Chronicling a Year of Computer Science - Part One: The Beginning

By: Amy Fettig

If I looked back even a year ago, I would not have envisioned myself preparing to teach Computer Science this school year. Today, I could not be more excited to begin this professional journey. As a library media specialist, instructional technologies were a large part of my M.S. degree in Information Media. I knew a modicum of web development and I was constantly scouring the plethora of #edtech startups in Minnesota and beyond for new ideas that looked to transform instruction, collaboration, and learning.

Over the past few years I was motivated by the many innovative educators in the ITEM network who were integrating coding, and physical computing opportunities like Raspberry Pi’s, into their into their programming and makerspaces. I researched 3D printing in Minnesota schools and compiled an introductory write-up in 2015 (that is likely already outdated by the rapid pace of change in that industry). But somehow, CS seemed too complicated, albeit fun to explore, but too massive a skill set to independently build a curriculum around.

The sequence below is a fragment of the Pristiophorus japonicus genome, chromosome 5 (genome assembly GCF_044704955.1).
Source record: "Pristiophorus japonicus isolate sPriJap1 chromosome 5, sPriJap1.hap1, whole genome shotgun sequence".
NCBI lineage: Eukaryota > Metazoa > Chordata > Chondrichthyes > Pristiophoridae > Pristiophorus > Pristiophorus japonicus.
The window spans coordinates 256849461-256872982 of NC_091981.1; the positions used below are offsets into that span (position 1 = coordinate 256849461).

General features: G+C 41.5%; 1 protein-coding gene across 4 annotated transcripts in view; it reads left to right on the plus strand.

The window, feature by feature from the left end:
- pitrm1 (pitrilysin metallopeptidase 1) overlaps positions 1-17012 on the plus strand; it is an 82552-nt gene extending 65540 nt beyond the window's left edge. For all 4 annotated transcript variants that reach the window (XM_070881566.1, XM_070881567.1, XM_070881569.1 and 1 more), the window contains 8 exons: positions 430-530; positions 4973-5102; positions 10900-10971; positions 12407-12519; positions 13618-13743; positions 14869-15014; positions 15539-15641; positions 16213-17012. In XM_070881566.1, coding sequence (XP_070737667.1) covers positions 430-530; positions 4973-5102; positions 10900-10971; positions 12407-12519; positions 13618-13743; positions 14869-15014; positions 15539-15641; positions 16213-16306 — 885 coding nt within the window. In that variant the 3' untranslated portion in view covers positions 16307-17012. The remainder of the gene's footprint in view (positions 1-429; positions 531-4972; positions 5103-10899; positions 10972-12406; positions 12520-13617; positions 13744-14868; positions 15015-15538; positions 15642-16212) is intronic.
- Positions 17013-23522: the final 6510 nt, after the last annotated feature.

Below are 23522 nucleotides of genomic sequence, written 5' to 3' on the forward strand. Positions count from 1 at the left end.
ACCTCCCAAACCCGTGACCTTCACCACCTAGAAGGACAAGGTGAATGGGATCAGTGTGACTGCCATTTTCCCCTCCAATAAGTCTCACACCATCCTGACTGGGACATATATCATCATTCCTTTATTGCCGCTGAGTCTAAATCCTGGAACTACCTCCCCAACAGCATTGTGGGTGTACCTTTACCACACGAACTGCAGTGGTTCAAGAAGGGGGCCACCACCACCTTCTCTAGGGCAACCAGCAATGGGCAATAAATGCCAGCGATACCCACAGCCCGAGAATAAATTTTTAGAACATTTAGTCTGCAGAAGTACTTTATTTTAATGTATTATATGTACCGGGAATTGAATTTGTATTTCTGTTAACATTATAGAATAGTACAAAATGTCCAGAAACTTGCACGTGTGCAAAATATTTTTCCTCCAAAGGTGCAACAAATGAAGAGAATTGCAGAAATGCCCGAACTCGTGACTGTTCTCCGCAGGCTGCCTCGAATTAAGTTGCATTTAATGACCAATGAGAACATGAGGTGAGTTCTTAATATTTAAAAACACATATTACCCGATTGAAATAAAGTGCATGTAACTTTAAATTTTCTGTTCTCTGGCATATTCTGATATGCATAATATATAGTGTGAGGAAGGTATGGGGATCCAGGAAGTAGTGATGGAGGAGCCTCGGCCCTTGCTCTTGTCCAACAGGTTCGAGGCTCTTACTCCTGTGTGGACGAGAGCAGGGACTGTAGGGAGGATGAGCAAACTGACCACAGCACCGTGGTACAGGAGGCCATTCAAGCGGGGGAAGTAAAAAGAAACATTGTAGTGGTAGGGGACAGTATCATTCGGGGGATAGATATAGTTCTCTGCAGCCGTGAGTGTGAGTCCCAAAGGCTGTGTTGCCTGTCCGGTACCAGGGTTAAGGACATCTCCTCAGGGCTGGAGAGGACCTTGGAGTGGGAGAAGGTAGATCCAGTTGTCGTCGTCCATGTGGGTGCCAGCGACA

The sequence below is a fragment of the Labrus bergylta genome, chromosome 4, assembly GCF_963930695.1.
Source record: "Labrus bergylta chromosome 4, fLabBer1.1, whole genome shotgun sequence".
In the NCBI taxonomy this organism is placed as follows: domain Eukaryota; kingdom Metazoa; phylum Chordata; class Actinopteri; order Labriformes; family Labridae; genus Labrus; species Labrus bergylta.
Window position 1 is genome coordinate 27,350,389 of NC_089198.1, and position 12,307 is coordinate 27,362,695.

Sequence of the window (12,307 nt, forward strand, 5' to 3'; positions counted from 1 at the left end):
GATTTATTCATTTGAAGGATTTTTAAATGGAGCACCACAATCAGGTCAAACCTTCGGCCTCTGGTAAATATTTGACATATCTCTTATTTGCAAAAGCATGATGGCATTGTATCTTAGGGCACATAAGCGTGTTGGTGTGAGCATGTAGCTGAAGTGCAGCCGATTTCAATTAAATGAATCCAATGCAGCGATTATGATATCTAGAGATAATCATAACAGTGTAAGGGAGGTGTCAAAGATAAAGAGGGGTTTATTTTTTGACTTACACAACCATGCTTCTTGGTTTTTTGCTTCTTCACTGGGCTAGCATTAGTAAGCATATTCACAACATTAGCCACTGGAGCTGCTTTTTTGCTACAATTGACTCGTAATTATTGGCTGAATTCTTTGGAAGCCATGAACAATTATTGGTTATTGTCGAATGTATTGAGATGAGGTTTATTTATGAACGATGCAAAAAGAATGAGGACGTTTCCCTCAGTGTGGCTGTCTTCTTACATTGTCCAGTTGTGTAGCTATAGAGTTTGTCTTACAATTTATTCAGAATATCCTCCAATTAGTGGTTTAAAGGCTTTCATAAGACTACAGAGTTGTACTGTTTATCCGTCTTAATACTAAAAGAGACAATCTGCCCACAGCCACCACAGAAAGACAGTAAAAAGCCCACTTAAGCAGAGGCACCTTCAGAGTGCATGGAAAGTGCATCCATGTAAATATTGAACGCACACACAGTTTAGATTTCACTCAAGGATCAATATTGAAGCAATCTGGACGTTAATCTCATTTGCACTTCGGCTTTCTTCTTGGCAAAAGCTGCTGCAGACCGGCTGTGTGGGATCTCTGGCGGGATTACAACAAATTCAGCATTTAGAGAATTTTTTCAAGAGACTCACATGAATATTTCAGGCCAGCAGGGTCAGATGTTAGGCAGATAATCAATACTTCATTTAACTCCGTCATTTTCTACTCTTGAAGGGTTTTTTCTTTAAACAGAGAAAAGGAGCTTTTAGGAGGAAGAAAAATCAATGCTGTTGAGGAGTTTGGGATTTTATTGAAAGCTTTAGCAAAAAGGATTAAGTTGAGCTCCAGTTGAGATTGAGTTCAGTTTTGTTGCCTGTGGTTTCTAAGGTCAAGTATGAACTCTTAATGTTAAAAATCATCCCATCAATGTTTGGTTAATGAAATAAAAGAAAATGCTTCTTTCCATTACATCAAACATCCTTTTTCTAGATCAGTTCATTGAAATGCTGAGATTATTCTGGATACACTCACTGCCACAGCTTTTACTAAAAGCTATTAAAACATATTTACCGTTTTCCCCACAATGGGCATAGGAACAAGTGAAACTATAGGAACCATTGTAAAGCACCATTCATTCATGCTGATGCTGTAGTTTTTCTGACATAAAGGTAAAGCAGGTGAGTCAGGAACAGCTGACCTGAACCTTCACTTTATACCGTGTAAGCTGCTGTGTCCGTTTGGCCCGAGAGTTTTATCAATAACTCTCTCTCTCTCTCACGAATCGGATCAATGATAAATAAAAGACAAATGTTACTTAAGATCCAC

Working at a small public charter school, most of the elective courses I taught have been created from the ground up using free and open source resources and the guidance of the world wide web of educators who freely share their expertise online. Thankfully, broader initiatives to encourage more student engagement with CS and to ensure all students see themselves in the field have led to a veritable deluge of resources and support to learn and teach CS.

For this coming year, the groundwork for both the Intro to CS and AP Computer Science Principles courses I am facilitating is provided by the Amazon Future Engineers program in a curriculum and platform developed by Edhesive. I am also fortunate enough to join the Coding in the Classroom Leadership cohort of MNCodes and CodeSavvy. More than access to an online forum, this collaboration with colleagues on the forefront of CS education in Minnesota is both inspiring and instrumental in my own professional development.

Over the next several months, I hope to share what I am learning about CS, specifically how computational thinking integrates across content areas, what resources have helped me and my students along the way, and the role of CS in the future of education.


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